Sec­tor cry­ing out for fem­i­nine touch

En­gi­neer­ing skills short­age wait­ing to be fixed, writes

The Courier-Mail - Career One - - Classifieds -

EN­GI­NEER­ING grad­u­ates en­joy one of the high­est start­ing salaries and best job out­comes of all new grad­u­ates, yet the in­dus­try still strug­gles to at­tract enough pro­fes­sion­als to meet de­mand.

Just 6000 en­gi­neer­ing stu­dents grad­u­ate from Aus­tralian univer­si­ties each year, forc­ing the in­dus­try to im­port dou­ble that to al­le­vi­ate chronic job short­ages.

En­gi­neers Aus­tralia pres­i­dent John McIn­tosh says while the de­cline in stu­dents tak­ing up maths and sci­ence is partly to blame for the skills short­age, the pro­fes­sion also un­fairly suf­fers a poor rep­u­ta­tion.

“We’ve got the nar­ra­tive wrong,” McIn­tosh says.

“Peo­ple think of (en­gi­neers) as grubby old boys and their toys. They don’t see en­gi­neer­ing as an at­trac­tive ca­reer op­tion, whereas I think it’s one of the most worth­while things that you can do.

“En­gi­neers build happy, healthy com­mu­ni­ties – peo­ple have en­gi­neered teeth and en­gi­neered knees and hips, they’ve got cochlear im­plants. Ev­ery­thing in­volves en­gi­neer­ing.”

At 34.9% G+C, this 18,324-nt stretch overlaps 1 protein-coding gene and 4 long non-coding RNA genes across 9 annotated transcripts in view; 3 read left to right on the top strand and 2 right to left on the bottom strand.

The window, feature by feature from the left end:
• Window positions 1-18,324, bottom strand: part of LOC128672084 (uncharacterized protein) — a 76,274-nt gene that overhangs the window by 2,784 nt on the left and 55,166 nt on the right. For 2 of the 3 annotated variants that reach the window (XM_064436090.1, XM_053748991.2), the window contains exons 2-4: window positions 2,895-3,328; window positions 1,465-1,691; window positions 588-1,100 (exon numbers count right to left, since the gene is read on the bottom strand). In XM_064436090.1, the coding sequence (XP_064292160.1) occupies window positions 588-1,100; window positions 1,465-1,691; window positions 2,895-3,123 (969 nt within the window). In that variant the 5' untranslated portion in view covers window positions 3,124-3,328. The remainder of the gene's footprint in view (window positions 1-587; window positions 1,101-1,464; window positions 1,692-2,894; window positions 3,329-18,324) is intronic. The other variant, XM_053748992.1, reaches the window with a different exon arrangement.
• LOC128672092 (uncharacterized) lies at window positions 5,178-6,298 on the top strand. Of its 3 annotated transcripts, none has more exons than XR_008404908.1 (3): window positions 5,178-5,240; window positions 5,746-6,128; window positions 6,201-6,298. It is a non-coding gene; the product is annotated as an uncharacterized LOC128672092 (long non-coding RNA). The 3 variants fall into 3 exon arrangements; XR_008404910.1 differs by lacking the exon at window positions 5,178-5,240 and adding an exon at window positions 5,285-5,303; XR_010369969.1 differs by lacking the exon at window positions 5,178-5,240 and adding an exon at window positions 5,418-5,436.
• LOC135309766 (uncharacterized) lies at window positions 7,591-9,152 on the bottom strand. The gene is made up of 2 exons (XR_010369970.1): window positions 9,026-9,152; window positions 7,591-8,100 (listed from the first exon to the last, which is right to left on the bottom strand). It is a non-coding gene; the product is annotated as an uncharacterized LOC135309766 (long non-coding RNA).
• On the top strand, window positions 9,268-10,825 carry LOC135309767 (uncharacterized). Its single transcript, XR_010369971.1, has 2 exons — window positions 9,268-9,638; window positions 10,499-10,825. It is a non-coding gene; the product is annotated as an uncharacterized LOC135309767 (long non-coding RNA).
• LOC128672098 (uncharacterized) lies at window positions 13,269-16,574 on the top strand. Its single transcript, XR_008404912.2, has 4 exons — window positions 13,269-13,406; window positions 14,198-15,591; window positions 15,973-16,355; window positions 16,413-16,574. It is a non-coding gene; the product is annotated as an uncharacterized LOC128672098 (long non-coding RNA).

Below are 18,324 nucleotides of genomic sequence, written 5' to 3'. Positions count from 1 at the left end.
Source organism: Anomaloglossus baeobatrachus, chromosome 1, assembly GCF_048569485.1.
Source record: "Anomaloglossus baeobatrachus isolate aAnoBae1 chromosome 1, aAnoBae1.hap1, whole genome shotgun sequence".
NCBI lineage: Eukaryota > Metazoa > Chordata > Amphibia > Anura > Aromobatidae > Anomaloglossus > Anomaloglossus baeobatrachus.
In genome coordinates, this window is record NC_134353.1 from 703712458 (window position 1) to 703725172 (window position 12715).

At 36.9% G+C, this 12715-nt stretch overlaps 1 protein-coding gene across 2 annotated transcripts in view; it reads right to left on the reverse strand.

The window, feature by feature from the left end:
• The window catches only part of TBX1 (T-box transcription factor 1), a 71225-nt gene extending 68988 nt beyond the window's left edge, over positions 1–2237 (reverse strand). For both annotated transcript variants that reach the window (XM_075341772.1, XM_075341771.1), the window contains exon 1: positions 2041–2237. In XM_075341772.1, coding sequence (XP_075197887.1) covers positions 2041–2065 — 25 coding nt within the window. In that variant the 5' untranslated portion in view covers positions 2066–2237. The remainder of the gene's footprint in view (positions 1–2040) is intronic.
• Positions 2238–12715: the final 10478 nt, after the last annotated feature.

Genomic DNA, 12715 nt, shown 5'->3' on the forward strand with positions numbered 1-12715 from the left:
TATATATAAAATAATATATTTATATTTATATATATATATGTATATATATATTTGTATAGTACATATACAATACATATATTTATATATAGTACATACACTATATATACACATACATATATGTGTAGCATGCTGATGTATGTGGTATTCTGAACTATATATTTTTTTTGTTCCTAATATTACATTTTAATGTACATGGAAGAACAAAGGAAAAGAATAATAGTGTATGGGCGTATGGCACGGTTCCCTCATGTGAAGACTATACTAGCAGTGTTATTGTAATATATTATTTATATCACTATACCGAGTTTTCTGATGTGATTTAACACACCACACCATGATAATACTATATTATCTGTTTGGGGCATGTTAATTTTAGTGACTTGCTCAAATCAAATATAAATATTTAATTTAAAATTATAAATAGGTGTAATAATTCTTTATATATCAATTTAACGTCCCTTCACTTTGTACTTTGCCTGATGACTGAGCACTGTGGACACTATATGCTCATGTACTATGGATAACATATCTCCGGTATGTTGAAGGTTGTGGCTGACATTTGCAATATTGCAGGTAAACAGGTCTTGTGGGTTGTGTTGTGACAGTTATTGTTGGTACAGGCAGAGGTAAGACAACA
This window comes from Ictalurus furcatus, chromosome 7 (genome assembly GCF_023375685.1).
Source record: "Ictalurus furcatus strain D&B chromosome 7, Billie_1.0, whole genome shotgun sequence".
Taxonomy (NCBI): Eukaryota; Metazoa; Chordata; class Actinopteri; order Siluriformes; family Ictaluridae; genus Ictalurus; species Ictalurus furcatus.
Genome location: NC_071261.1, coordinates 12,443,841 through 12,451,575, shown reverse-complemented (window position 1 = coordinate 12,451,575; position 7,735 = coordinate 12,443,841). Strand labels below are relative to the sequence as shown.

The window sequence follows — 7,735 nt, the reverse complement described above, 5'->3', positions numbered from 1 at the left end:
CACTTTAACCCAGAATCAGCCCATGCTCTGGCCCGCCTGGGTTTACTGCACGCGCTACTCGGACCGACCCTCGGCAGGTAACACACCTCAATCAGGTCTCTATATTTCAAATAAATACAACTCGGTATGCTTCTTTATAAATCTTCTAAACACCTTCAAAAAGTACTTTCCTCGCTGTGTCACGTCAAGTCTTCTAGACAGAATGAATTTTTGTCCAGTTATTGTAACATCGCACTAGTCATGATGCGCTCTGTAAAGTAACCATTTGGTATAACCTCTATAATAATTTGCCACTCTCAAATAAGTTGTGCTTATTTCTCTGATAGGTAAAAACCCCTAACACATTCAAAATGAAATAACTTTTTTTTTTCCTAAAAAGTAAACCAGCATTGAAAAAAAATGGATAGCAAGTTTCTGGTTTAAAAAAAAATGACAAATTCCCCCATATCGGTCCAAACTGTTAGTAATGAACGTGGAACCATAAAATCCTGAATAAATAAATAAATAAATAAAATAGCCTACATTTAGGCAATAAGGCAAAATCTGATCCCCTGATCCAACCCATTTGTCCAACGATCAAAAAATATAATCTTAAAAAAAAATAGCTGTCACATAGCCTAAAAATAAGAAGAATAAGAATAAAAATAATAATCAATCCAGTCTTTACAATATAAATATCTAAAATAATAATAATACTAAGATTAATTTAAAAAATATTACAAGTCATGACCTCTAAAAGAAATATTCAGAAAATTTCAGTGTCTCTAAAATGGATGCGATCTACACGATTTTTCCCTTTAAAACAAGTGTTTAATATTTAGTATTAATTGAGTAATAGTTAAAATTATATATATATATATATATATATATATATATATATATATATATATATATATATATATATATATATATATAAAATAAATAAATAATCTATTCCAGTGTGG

To help meet de­mand, the Univer­sity of New South Wales is at­tempt­ing to at­tract more women to the in­dus­try, this year tripling the num­ber of its Women in En­gi­neer­ing schol­ar­ships to 15.

“En­gi­neer­ing has one of the high­est start­ing salaries, and the av­er­age start­ing salary for en­gi­neer­ing grad­u­ates has been ac­tu­ally higher for women than for men,” UNSW dean of en­gi­neer­ing Mark Hoff­man says. “Name an­other pro­fes­sion where that’s hap­pen­ing.

“We can’t win at the in­no­va­tion game if half of our po­ten­tial en­gi­neers are not tak­ing part in the race.

“This isn’t just about plug­ging the chronic skills gap – it’s also a so­cial good to bring di­ver­sity to our tech­ni­cal work­force, which will help stim­u­late more in­no­va­tion.”

Grad­u­ate Ca­reers Aus­tralia re­search shows the av­er­age start­ing salary for male en­gi­neer­ing grad­u­ates is $60,000 and $63,000 for women. The re­search also shows en­gi­neer­ing grad­u­ates are more likely to be in paid em­ploy­ment than the av­er­age Aus­tralian grad­u­ate.

Elec­tri­cal en­gi­neer­ing stu­dent Nisha Prad­han, 20, had a pas­sion for maths and sci­ence at school and chose en­gi­neer­ing af­ter see­ing a smart wheel­chair built for peo­ple with com­plete paral­y­sis that can be pow­ered by brain waves. “I was so over­whelmed by the idea that, as en­gi­neers, we could com­pletely change the way peo­ple live their lives,” Prad­han says.

“A lot of girls don’t un­der­stand what en­gi­neer­ing is – they think it’s get­ting down and dirty and fix­ing a car. I love what I’m do­ing in en­gi­neer­ing … and I’ve never had to do any kind of work that would get me dirty.”

MO­TOR­ING AHEAD: Nisha Prad­han, an elec­tri­cal

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